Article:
Allowing yourself to eat all foods, and knowing they are available whenever you are hungry, will diminish the urgency to “eat it all while you can” and makes it easier to stop when you are full.




6. Discover the Satisfaction Factor:
Deriving pleasure from food is just as important as eating food for nourishment. When you eat foods that you enjoy, without guilt or judgement, they leave you feeling satisfied and content.

You will start to find that you may eat less because it doesn’t take as much as it used to satisfy you, especially when you eat foods you love.


7. Honor Your Feelings without Using Foods:
We’ve all eaten emotionally at some point or another, and sometimes that’s okay and in fact what you needed to feel better. However, eating to cope or numb feelings of anger, loneliness, or boredom may bring short term comfort or distract you from the real issue – but it does not address or fix the situation and only leaves you feeling worse.

Learning to deal with emotions without food, as well as learning to differentiate between physical and emotional needs, is part of becoming an intuitive eater.


8. Respect Your Body:
Striving for unrealistic beauty standards we see plastered in the media (most of which are photoshopped!) leads to unhealthy eating behaviors and unkind treatment of your body. Learn to adopt a body positive mindset and treat your body with respect by putting a focus on making it feel good. Your weight will then settle where it is meant to be.

Your healthy weight is the weight your body reaches when you are adequately nourishing it and eating in a way that feels good and best serves you. This will look different for everyone, and that’s OKAY. It is time to accept the fact that there is no one-size body “ideal” when it comes to what being healthy looks like – health comes in all shapes and sizes.



9. Exercise – Feel the Difference:
Exercising for the sole purpose of “burning calories” doesn’t keep us motivated in the long run. Sure, you will be fired up at first – but as the novelty wears off so will the motivation.

Instead, learn to FEEL the difference. It doesn’t have to be a rigorous workout – a brisk walk counts as exercise, too! Move to feel good and to celebrate what your body can do, not as a punishment for what you ate.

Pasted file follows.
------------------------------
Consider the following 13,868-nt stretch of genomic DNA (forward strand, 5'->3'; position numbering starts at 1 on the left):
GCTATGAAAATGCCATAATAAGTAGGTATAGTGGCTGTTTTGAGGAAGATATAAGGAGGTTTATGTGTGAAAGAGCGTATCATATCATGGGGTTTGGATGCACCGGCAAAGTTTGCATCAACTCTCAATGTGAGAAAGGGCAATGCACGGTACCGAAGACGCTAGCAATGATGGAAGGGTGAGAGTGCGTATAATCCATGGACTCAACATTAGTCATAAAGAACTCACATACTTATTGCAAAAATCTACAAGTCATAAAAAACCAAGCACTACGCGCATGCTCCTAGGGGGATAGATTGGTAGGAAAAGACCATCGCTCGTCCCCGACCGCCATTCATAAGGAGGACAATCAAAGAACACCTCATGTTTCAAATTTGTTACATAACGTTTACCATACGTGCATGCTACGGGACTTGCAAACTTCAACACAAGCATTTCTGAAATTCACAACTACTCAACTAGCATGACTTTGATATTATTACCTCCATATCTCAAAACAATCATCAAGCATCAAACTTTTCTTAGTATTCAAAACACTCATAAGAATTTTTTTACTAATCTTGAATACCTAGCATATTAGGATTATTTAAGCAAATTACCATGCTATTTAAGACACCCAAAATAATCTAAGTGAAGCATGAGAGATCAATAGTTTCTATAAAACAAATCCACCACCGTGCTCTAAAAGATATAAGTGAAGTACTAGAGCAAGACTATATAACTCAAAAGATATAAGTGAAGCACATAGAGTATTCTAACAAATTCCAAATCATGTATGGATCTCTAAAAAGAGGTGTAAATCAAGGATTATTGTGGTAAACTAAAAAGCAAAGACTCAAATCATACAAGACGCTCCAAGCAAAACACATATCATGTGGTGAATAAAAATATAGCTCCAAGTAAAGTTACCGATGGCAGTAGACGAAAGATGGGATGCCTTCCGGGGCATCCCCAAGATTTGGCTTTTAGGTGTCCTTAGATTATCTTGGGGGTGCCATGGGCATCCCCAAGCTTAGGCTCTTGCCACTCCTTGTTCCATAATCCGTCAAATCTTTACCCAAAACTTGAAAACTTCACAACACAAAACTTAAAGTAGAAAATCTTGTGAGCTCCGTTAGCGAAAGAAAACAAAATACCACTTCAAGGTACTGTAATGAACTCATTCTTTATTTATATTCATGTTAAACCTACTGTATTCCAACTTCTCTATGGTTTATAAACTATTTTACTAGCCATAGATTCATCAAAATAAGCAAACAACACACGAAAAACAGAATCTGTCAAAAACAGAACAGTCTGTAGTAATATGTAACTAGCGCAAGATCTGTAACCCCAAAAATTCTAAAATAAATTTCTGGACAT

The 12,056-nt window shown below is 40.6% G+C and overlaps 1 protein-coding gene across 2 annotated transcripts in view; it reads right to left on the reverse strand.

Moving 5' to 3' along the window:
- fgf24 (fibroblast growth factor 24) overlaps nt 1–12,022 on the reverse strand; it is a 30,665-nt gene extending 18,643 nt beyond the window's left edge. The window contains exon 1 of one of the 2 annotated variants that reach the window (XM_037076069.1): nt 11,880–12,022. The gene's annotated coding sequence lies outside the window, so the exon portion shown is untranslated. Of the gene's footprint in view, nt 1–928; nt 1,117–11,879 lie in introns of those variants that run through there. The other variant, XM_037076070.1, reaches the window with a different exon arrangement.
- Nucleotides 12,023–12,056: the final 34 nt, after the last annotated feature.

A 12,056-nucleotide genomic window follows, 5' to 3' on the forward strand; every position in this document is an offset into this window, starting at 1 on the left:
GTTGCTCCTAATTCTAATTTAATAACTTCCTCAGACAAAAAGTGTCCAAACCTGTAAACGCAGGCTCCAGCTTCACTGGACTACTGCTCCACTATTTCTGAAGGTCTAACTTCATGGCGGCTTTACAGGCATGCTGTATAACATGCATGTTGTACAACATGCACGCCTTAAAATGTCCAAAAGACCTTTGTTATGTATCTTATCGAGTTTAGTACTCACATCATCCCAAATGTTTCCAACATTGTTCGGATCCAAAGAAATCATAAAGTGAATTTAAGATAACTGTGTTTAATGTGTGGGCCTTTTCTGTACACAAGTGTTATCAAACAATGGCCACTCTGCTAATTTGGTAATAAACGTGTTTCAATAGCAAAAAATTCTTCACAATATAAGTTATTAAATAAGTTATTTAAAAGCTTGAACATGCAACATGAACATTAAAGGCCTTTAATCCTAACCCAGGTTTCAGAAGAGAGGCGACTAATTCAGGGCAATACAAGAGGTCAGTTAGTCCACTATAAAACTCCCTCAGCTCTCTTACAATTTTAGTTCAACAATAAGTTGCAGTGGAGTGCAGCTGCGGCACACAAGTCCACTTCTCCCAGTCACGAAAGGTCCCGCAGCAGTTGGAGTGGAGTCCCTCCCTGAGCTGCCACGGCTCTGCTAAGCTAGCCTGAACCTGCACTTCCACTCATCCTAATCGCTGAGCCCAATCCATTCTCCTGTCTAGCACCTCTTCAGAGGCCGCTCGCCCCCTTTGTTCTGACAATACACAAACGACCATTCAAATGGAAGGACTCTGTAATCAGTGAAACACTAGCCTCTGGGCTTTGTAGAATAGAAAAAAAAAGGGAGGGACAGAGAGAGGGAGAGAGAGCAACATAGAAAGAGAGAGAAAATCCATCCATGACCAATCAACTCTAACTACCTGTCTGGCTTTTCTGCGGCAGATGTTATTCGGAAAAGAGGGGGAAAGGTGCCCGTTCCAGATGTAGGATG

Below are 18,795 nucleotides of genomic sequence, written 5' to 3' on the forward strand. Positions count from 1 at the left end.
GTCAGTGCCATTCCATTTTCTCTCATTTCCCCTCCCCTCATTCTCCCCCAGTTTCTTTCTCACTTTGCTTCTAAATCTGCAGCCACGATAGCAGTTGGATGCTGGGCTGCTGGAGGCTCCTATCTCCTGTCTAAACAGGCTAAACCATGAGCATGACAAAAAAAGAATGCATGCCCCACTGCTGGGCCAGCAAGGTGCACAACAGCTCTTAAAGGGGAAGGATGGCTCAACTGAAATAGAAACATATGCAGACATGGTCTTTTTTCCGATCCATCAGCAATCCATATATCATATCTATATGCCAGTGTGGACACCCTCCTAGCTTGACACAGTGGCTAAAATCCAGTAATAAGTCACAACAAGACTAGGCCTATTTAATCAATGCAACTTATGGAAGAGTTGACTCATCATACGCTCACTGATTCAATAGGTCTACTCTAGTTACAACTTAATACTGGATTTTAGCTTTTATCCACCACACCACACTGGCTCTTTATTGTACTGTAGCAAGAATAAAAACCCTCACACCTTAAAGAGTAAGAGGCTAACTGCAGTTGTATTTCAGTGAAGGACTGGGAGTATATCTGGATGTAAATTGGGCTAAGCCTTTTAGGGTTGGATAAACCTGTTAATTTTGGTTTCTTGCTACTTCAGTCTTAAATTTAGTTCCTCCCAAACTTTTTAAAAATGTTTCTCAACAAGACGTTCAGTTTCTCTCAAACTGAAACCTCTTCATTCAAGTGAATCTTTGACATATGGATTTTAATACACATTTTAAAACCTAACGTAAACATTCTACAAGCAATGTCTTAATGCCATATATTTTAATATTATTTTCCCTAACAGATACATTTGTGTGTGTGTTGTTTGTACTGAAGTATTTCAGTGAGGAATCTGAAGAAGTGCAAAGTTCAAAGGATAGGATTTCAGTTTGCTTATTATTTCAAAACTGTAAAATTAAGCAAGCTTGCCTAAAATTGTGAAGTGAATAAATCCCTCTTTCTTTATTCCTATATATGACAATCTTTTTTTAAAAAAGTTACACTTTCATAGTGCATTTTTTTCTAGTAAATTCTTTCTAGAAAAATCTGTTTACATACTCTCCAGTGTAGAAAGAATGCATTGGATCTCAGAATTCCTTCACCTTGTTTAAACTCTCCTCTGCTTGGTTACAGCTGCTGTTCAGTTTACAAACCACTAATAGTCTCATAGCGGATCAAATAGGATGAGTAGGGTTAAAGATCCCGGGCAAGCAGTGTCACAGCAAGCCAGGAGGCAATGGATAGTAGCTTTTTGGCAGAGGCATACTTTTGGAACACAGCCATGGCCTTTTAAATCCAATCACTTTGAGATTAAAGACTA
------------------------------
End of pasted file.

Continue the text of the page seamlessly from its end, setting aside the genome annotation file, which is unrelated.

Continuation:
10. Honor Your Health:
Learn to make food choices that honor your health and that you enjoy at the same time. Intuitive eating is not about perfection, it’s about progress. There isn’t one single food or meal that will cause you to be unhealthy or gain weight.

The philosophy of Intuitive Eating when it comes to nutrition is: “In matters of taste consider nutrition and in matters of nutrition consider taste.”


If you are struggling with an unhealthy relationship with food which leads to food guilt, binging, food obsessive thoughts and stress, and are wishing you can make peace with food, practicing these 10 principles will help you find food freedom so you can live your life fully in health and happiness.


Intuitive Eating is not a program that is X amount of weeks with X results. It is process, a journey – for life. As you embark on this journey to rediscover the joy of eating and getting in touch with your innate skills to nourish yourself, remember to give yourself the time and compassion you need to do so. Don’t set a deadline; go at your own pace. You were born with the ability to eat intuitively – let 2019 be the year you ditch the diet and reclaim it for a life better lived.  




Rachel Goodman is a Registered Dietitian Nutritionist with a private practice based in Brooklyn, NY where she helps Jewish moms rid themselves of food guilt and anxiety so they can live life fully in health and happiness. She also helps people live a nourishing life in mind, body, and soul through her online program, workshops, and speaking presentations. As a mom of two, she’s always looking for delicious yet simple ways to eat in a way that feels good to the body – and is passionate about sharing them with others. To learn more about Rachel and Intuitive Eating you can visit her website rachelgoodnutrition.com and follow her on Instagram @intuitive.dietitian.kosher.